Shanghai Science Communication Forum Addresses Early-onset Alzheimer''s Disease
Recently, a case of "a 19-year old patient with early-onset Alzheimer's disease" reported in China drew much attention from the society. On February 26, 2023, Shanghai Science Communication Forum was honored by the presence of Yu Jintai, Deputy Director of the Neurology Department of Huashan Hospital of Fudan University and Cognitive Disorder Research Supervisor of National Center for Neurological Diseases, who gave deep insight into Alzheimer's disease, explained the current situation of early-onset Alzheimer's disease and the preventive methods, and guided the public to correctly understand Alzheimer's disease.
Yu Jintai told the audience the history of discovery of Alzheimer's disease. He mentioned that Alzheimer's disease is the most typical dementia, and was even once stigmatized as "mental disease". As the first patient was diagnosed, however, people have gained deeper and deeper understanding of this disease. According to Yu Jintai, the Alzheimer's disease that happens to a patient younger than 65 is deemed early-onset Alzheimer's disease. However, the public need not panic about that, because the patients younger than 40 are very rare and the probability of developing that disease is extremely low, and most people only suffer benign amnesia. However, early-onset Alzheimer's disease is very detrimental and thus must not be neglected, so understanding this disease will help distinguish it from benign amnesia.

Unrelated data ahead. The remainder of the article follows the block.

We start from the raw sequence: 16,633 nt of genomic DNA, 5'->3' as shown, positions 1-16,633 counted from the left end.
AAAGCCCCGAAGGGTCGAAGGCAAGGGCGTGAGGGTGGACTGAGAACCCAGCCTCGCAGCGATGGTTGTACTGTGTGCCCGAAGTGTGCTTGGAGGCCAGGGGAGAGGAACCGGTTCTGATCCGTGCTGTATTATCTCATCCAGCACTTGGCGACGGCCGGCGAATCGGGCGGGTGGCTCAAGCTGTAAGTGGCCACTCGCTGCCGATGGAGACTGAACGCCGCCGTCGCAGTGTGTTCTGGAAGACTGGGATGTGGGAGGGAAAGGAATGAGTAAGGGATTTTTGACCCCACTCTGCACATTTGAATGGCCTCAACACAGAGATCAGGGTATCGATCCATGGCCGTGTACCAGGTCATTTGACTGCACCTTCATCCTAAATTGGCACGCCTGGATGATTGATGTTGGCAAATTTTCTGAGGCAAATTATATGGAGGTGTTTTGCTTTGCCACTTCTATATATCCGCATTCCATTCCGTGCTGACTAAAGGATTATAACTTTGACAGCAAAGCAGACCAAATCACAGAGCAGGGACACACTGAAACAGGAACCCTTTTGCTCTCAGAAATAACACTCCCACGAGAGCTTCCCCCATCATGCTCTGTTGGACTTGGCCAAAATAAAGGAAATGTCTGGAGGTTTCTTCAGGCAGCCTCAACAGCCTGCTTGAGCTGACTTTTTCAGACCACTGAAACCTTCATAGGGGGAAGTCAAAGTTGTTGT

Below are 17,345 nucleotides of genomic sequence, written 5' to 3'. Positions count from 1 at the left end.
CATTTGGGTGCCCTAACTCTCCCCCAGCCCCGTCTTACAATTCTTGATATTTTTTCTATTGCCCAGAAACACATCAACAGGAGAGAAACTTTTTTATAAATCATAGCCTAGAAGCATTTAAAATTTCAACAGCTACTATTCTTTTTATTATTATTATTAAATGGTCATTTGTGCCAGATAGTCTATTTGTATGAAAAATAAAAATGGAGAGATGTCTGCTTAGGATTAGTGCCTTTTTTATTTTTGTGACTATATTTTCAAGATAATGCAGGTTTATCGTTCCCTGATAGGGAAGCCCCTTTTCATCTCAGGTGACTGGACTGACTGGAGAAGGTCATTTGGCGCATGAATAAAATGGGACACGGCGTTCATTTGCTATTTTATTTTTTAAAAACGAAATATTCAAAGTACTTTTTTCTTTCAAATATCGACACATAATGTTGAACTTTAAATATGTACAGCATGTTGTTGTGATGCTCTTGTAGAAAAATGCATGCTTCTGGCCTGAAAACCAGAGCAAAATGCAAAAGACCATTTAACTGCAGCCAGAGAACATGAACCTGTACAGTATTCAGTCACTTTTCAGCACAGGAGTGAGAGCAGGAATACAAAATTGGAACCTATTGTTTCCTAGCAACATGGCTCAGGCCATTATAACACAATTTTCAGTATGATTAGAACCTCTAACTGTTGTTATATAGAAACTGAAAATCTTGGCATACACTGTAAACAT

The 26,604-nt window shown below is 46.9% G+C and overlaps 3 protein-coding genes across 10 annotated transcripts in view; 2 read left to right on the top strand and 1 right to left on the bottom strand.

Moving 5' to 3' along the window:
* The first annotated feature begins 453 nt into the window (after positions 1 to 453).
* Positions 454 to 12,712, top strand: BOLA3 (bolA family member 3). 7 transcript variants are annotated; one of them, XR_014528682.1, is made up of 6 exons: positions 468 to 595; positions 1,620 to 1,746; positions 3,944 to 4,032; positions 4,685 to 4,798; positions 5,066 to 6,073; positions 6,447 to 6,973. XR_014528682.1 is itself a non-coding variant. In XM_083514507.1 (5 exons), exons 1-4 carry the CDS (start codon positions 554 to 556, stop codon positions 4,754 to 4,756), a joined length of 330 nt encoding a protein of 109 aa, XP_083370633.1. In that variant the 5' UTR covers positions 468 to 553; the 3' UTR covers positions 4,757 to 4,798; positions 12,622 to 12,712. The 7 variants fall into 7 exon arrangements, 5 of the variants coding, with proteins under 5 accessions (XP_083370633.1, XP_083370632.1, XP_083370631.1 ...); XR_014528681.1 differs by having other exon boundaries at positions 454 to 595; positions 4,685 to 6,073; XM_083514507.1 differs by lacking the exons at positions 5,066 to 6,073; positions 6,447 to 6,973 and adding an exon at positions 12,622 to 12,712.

Is it possible to prevent and cure Alzheimer's disease? According to Yu Jintai, now there is no specific therapy that can prevent or reverse the progression of Alzheimer's disease, but the scientists are working hard to develop the drugs to improve the condition and delay its occurrence and progression. For the patient, drug therapy is only a small part of the solution, while good care and comfortable living environment are more important. For average people, maintaining a healthy lifestyle and controlling the vascular risks are now effective ways to "counteract" the disease.